That year, a severe drought spread across the region. As crops died, wind began to carry dust from the over-plowed and over-grazed lands. The number of dust storms reported jumped from 14 in 1932 to 28 in 1933. The following year, the storms decreased in frequency but increased in intensity, culminating in the most severe storm yet in May 1934. Over a period of two days, high-level winds caught and carried some 350 million tons of silt all the way from the northern Great Plains to the eastern seaboard. According to The New York Times, dust “lodged itself in the eyes and throats of weeping and coughing New Yorkers,” and even ships some 300 miles offshore saw dust collect on their decks.

The dust storms forced thousands of families from Texas, Arkansas, Oklahoma, Colorado, Kansas and New Mexico to uproot and migrate to California, where they were derisively known as “Okies”–no matter which state they were from. These transplants found life out West not much easier than what they had left, as work was scarce and pay meager during the worst years of the Great Depression.

Another massive storm on April 15, 1935–known as “Black Sunday”–brought even more attention to the desperate situation in the Great Plains region, which reporter Robert Geiger called the “Dust Bowl.” That year, as part of its New Deal program, President Franklin D. Roosevelt’s administration began to enforce federal regulation of farming methods, including crop rotation, grass-seeding and new plowing methods. This worked to a point, reducing dust storms by up to 65 percent, but only the end of the drought in the fall of 1939 would truly bring relief.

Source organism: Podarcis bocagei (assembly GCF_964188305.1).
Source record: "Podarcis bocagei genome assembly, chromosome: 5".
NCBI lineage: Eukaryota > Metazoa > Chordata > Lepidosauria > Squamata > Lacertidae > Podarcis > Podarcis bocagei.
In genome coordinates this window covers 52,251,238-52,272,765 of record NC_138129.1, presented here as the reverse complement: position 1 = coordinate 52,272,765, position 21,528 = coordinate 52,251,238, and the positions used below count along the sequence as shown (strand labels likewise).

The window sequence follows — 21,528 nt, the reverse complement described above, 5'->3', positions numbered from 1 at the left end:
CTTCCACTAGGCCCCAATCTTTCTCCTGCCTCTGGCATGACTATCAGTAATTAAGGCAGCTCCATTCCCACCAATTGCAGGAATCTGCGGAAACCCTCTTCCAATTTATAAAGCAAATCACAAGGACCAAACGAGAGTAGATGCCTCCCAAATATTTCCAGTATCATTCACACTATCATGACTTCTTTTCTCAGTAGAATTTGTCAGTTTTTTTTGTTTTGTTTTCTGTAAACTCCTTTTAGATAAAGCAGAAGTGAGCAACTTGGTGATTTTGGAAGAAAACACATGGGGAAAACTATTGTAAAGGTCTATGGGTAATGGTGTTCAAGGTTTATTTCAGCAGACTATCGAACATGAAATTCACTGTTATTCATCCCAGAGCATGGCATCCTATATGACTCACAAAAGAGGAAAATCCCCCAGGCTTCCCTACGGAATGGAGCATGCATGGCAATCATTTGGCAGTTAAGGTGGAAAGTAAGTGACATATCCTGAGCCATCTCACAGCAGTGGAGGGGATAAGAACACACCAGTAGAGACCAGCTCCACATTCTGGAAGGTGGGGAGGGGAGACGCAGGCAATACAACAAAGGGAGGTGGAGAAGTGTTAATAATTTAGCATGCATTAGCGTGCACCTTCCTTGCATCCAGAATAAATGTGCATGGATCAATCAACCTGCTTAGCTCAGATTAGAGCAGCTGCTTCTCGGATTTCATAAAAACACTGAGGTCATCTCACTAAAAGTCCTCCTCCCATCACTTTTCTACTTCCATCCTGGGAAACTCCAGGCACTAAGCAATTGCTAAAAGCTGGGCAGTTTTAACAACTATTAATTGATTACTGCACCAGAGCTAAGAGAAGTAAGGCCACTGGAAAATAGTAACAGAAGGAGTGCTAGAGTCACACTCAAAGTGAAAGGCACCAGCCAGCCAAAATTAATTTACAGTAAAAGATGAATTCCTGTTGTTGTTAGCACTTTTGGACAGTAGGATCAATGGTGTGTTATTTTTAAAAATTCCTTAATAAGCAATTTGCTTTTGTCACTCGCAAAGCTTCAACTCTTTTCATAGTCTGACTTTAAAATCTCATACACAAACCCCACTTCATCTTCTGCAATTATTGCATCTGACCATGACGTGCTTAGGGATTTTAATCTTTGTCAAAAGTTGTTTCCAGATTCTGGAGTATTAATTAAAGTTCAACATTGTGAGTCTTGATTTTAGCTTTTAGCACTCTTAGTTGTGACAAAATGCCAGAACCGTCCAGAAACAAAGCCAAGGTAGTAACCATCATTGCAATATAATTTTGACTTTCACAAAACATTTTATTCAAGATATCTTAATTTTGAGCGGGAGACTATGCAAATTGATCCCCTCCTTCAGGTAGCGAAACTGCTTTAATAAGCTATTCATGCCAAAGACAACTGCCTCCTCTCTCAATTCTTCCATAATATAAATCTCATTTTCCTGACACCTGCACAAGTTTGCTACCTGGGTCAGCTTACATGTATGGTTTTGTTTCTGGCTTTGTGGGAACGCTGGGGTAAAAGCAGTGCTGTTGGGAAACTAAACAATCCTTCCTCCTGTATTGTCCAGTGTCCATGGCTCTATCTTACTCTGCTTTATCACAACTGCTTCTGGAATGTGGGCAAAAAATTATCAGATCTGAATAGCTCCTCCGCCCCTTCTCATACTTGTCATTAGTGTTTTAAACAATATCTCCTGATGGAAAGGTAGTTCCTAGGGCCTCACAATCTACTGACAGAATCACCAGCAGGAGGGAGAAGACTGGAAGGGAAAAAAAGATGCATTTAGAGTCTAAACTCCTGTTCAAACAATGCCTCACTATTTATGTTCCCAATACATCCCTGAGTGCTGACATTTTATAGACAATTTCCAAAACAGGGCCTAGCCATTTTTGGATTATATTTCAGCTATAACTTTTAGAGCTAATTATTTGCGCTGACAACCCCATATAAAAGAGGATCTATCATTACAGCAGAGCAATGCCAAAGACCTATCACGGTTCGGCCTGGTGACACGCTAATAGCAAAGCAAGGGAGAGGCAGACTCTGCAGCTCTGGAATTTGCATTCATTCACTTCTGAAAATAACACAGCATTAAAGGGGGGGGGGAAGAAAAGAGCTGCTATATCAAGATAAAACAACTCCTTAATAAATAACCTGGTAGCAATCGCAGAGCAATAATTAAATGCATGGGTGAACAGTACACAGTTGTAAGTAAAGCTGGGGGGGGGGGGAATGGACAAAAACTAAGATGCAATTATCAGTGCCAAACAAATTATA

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May 10, 1869: Transcontinental railroad completed

On this day in 1869, the presidents of the Union Pacific and Central Pacific railroads meet in Promontory, Utah, and drive a ceremonial last spike into a rail line that connects their railroads. This made transcontinental railroad travel possible for the first time in U.S. history. No longer would western-bound travelers need to take the long and dangerous journey by wagon train, and the West would surely lose some of its wild charm with the new connection to the civilized East.

Since at least 1832, both Eastern and frontier statesmen realized a need to connect the two coasts. It was not until 1853, though, that Congress appropriated funds to survey several routes for the transcontinental railroad. The actual building of the railroad would have to wait even longer, as North-South tensions prevented Congress from reaching an agreement on where the line would begin.